Any new global deals must benefit Africans
IN the failed global talks on climate change before Christmas, African and developing countries allowed themselves to be bullied again by industrial nations.
The "deal" that came out of the climate talks in Copenhagen is flawed and against the interests of African and developing countries.
Compared to rich nations, who dictated the terms of the climate change "deal", African countries contribute the least to green house emissions.
However, they suffer the consequences the worse: water shortages, plummeting food production and the possible vanishing of entire island states at risk of being submerged because of rising sea levels.
The final "deal" signed by 28 countries kicked aside a UN brokered deal that was more inclusive and more sensitive to the needs of African and developing countries.
The bigger lesson from the failed Copenhagen climate change talks, and the negotiations earlier this year over a global agreement on how to deal with the fallout of the global financial crisis, is that the current world political, economic and trade architecture has run its course.
This is perhaps the best moment for African and developing countries to change the global trade, economic and political system.
The world's inability to find equitable solutions, that will benefit rich and poor countries, for the global financial and climate change crises, has finally confirmed that existing global rules and institutions are obsolete.
It is reminiscent of the international crisis following the end of the Second World War. Then the victors of the war drew up new global rules such as the Bretton Woods accord, and international institutions such as the World Bank, International Monetary Fund and the UN to govern a new era.
Then African and developing countries, most of them colonies at the time, had little say in the drawing up of the world finance, trade and political architecture.
Now the rise of giant developing countries' emerging markets has tilted the balance a little bit away from the powerful rich industrial countries. The twin global crises - financial and climate change - could be used by African and developing countries to refashion not only inequitable global finance, trade and political rules, but also to refashion their individual economies.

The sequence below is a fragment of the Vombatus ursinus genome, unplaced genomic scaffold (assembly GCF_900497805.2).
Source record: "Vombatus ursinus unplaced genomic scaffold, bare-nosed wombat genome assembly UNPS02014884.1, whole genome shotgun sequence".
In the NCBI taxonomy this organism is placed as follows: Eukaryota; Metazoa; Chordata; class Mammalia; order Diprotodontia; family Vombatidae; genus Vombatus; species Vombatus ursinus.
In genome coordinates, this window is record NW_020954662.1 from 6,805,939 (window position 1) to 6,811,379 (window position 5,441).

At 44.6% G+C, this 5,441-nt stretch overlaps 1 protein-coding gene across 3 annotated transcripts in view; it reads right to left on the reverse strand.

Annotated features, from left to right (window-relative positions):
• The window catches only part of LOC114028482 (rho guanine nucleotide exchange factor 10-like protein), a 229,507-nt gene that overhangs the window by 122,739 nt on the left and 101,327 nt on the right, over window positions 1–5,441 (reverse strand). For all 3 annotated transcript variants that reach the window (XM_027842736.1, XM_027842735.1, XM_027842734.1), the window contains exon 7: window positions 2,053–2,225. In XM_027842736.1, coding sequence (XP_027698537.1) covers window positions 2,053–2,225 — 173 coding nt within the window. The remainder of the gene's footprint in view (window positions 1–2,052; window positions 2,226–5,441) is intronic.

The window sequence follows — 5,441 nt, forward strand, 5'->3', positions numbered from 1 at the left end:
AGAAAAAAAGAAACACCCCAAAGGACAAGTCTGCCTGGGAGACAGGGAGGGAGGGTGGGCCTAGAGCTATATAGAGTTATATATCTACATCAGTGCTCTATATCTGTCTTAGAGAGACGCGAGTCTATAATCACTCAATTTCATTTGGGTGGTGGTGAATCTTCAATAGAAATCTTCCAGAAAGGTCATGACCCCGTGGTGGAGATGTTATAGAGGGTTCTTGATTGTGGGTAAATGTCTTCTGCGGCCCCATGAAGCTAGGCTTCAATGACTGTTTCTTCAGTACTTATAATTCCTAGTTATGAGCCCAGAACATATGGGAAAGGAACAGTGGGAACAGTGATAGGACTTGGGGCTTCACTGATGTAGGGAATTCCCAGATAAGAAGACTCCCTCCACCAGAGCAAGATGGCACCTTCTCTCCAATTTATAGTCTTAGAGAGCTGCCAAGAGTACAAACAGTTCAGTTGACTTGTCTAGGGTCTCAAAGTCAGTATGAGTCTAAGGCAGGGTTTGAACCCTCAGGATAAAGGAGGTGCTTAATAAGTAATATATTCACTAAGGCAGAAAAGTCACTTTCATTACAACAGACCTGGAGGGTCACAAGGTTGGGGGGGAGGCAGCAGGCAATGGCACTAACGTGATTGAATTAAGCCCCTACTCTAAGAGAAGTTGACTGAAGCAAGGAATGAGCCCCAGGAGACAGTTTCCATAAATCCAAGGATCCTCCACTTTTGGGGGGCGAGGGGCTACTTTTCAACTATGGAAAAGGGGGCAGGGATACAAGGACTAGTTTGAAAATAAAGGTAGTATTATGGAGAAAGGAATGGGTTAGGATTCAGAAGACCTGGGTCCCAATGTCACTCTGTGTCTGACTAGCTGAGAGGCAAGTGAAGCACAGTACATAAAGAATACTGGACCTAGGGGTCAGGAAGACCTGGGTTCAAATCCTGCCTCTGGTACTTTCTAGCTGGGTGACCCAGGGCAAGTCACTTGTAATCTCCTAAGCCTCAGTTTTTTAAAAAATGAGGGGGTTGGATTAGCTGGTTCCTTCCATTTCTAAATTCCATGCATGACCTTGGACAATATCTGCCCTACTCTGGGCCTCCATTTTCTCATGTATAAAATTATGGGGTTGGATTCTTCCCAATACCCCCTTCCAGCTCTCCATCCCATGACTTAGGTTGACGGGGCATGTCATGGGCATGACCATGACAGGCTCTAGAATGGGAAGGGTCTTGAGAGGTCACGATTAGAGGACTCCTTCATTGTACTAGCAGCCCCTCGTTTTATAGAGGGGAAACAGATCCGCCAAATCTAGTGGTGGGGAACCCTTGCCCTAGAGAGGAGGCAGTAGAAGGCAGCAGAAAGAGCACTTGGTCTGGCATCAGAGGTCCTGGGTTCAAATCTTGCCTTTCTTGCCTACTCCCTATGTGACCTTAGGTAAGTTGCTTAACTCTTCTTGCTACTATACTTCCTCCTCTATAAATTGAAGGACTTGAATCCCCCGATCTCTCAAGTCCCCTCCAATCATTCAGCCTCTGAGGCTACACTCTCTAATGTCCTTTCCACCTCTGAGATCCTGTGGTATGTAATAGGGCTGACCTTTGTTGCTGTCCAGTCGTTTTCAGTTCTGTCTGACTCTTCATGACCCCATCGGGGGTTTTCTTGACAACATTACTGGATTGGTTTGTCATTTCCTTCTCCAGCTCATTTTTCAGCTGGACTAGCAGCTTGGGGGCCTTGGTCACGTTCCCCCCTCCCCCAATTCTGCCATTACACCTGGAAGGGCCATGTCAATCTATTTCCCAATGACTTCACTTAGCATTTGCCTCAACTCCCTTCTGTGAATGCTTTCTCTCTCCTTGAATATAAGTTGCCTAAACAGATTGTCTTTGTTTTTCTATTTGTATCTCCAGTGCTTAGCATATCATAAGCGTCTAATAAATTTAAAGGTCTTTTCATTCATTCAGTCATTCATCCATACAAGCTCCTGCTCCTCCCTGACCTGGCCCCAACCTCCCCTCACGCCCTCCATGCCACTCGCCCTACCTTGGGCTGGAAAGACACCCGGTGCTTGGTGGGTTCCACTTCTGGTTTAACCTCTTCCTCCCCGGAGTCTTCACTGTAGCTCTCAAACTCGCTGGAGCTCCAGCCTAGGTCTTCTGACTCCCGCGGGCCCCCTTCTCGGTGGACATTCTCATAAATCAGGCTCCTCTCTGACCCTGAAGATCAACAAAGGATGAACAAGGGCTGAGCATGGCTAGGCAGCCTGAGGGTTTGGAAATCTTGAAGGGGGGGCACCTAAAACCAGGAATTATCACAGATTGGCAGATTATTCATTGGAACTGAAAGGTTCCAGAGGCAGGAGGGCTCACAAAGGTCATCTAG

In Copenhagen, industrial nations have again successfully managed to divide African and developing countries, by co-opting the bigger developing countries such as China, India, Brazil and South Africa in private deals.
Furthermore, industrial nations also intimidated smaller African and developing nations, who do not have the power to resist, into allying with them, either promising or withdrawing future aid.
But China is also increasingly manipulating smaller developing - especially African - countries using the same underhand tactics used by industrial nations.
African countries lack the money and access to technology - restricted by patent laws in industrial nations - to counter the effects of climate change, build green economies, and implement stimulus packages that can create jobs and boost social and economic infrastructure.
African and developing countries must insist that any new global deal, whether on climate change, trade or finance, must include such guarantees.
Civil society groups in Africa will have to provide intellectual leadership. Civil society, together with ordinary citizens and communities, must hold their leaders and governments more accountable, or Africans will emerge the equivalent of colonies again in a new (industrial nation-led, partnered by selected big developing countries) refashioned global political, financial and trade architecture.
l Gumede is co-editor (with Leslie Dikeni) of the recently released The Poverty of Ideas.